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    • "Adoption is the process of implementing an intervention as it was originally developed; its core elements and key characteristics remain intact. While a number of methods have been described to guide the identification of core elements (Bell et al. 2007; Center for Substance Abuse Prevention 2002; Fixsen et al. 2005; Galbraith et al. 2011; Kelly et al. 2008; McKleroy et al. 2006), we followed Kelly et al.'s (2000) useful approach of using program practice analysis to identify the core elements of FOCUS. We assembled an expert panel consisting of the intervention's original developers and end users to conduct a qualitative assessment of its components , activities, and delivery methods. "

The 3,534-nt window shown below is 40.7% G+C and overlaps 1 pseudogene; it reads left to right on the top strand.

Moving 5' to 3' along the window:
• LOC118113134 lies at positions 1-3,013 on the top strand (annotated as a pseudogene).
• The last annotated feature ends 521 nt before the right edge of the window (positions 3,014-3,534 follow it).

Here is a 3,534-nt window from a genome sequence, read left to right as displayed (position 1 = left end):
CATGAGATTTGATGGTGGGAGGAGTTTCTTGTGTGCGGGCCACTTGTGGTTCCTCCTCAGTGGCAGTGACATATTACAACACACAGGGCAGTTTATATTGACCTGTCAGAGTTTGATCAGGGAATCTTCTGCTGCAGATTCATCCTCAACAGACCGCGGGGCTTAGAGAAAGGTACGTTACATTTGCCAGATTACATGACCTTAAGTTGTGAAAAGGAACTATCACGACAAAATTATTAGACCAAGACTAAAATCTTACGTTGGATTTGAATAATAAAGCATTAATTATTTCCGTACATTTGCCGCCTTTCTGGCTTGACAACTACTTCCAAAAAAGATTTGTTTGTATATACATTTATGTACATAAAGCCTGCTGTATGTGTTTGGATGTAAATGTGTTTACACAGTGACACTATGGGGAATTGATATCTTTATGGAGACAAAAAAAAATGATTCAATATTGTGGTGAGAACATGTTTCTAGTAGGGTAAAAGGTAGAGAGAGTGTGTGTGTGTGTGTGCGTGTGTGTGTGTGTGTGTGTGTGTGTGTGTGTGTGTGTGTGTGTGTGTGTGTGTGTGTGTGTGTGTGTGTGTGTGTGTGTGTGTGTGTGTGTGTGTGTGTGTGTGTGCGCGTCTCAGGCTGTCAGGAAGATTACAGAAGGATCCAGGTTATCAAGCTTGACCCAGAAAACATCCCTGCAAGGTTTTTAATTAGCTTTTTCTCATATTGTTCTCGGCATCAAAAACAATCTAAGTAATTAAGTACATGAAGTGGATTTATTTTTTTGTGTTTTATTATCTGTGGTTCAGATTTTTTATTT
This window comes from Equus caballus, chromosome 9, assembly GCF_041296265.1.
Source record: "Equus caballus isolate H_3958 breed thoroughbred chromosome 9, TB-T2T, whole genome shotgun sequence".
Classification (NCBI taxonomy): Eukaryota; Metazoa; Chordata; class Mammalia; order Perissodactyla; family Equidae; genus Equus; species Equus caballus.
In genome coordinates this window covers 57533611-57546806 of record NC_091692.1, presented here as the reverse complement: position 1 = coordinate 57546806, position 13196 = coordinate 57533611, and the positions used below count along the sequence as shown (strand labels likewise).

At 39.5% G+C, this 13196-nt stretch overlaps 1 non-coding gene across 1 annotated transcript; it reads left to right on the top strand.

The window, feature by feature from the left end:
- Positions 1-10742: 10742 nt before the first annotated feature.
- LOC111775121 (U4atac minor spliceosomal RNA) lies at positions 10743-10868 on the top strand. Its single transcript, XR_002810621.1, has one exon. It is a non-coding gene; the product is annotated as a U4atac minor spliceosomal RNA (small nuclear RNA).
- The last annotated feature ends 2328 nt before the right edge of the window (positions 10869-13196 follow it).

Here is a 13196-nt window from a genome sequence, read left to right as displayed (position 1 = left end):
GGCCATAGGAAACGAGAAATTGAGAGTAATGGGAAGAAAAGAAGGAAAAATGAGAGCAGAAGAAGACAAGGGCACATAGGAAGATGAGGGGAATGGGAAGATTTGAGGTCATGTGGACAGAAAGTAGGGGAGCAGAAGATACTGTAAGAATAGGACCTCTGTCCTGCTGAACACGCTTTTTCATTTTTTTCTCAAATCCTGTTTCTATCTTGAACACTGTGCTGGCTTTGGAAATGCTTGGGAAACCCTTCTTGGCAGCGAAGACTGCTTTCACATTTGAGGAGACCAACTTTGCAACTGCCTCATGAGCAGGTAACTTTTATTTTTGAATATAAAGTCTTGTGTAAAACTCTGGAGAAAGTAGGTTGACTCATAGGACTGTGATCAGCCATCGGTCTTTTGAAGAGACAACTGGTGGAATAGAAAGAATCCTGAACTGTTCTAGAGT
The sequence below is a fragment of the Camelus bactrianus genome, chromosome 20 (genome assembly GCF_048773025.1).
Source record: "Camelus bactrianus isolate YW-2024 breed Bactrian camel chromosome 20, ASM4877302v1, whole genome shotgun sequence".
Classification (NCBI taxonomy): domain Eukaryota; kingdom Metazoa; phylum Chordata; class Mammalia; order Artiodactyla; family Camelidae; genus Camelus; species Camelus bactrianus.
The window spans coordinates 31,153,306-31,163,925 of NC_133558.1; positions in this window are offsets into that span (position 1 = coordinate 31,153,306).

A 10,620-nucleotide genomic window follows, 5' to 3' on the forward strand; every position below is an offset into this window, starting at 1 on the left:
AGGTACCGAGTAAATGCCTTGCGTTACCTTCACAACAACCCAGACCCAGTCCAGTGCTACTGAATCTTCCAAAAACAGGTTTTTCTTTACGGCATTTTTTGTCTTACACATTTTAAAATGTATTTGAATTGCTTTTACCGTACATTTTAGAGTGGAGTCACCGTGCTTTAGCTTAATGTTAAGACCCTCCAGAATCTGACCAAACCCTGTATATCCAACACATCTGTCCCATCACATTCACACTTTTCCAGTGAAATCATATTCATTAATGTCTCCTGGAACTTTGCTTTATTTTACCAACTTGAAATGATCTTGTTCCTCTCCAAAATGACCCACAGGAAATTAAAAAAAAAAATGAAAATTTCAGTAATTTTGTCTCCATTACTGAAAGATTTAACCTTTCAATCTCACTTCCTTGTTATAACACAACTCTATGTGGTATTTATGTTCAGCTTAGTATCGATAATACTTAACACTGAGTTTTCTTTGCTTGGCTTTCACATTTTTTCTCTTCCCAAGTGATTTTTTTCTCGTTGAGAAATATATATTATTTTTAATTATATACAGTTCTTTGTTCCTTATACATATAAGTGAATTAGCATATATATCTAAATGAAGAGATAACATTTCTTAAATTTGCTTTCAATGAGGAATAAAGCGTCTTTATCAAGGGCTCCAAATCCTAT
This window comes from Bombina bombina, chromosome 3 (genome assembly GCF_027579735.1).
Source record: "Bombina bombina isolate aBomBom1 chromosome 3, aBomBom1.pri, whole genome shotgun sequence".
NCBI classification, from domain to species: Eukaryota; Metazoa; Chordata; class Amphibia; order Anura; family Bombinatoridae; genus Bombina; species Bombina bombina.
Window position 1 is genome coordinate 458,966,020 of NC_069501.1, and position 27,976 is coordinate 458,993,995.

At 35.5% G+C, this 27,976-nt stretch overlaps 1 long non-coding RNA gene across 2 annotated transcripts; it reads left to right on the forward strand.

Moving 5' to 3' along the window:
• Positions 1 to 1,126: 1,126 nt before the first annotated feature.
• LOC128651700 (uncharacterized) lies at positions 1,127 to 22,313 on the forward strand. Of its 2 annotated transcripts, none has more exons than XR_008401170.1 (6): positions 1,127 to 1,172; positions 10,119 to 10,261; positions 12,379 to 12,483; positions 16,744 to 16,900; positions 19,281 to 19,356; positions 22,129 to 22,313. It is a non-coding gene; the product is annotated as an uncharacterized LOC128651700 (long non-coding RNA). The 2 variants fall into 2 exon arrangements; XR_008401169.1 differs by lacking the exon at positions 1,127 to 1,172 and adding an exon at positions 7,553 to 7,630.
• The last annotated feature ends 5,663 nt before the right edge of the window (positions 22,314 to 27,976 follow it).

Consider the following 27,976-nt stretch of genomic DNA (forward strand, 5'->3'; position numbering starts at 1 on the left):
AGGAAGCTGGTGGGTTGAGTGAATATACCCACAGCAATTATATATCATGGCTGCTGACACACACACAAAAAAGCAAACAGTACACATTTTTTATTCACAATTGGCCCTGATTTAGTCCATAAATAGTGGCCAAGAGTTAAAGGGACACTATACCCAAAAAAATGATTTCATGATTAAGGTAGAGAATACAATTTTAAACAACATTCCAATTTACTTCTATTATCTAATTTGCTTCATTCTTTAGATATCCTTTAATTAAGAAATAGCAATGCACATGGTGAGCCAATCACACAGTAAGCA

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    ABSTRACT: In response to the needs of military families confronting the challenges of prolonged war, we developed Families OverComing Under Stress (FOCUS), a multi-session intervention for families facing multiple deployments and combat stress injuries adapted from existing evidence-based family prevention interventions (Lester et al. in Mil Med 176(1): 19-25, 2011). In an implementation of this intervention contracted by the US Navy Bureau of Medicine and Surgery (BUMED), FOCUS teams were deployed to military bases in the United States and the Pacific Rim to deliver a suite of family-centered preventive services based on the FOCUS model (Beardslee et al. in Prev Sci 12(4): 339-348, 2011). Given the number of families affected by wartime service and the changing circumstances they faced in active duty and veteran settings, it rapidly became evident that adaptations of this approach for families in other contexts were needed. We identified the core elements of FOCUS that are essential across all adaptations: (1) Family Psychological Health Check-in; (2) family-specific psychoeducation; (3) family narrative timeline; and (4) family-level resilience skills (e.g., problem solving). In this report, we describe the iterative process of adapting the intervention for different groups of families: wounded, ill, and injured warriors, families with young children, couples, and parents. We also describe the process of adopting this intervention for use in different ecological contexts to serve National Guard, Reserve and veterans, and utilization of technology-enhanced platforms to reach geographically dispersed families. We highlight the lessons learned when faced with the need to rapidly deploy interventions, adapt them to the changing, growing needs of families under real-world circumstances, and conduct rigorous evaluation procedures when long-term, randomized trial designs are not feasible to meet an emergent public health need.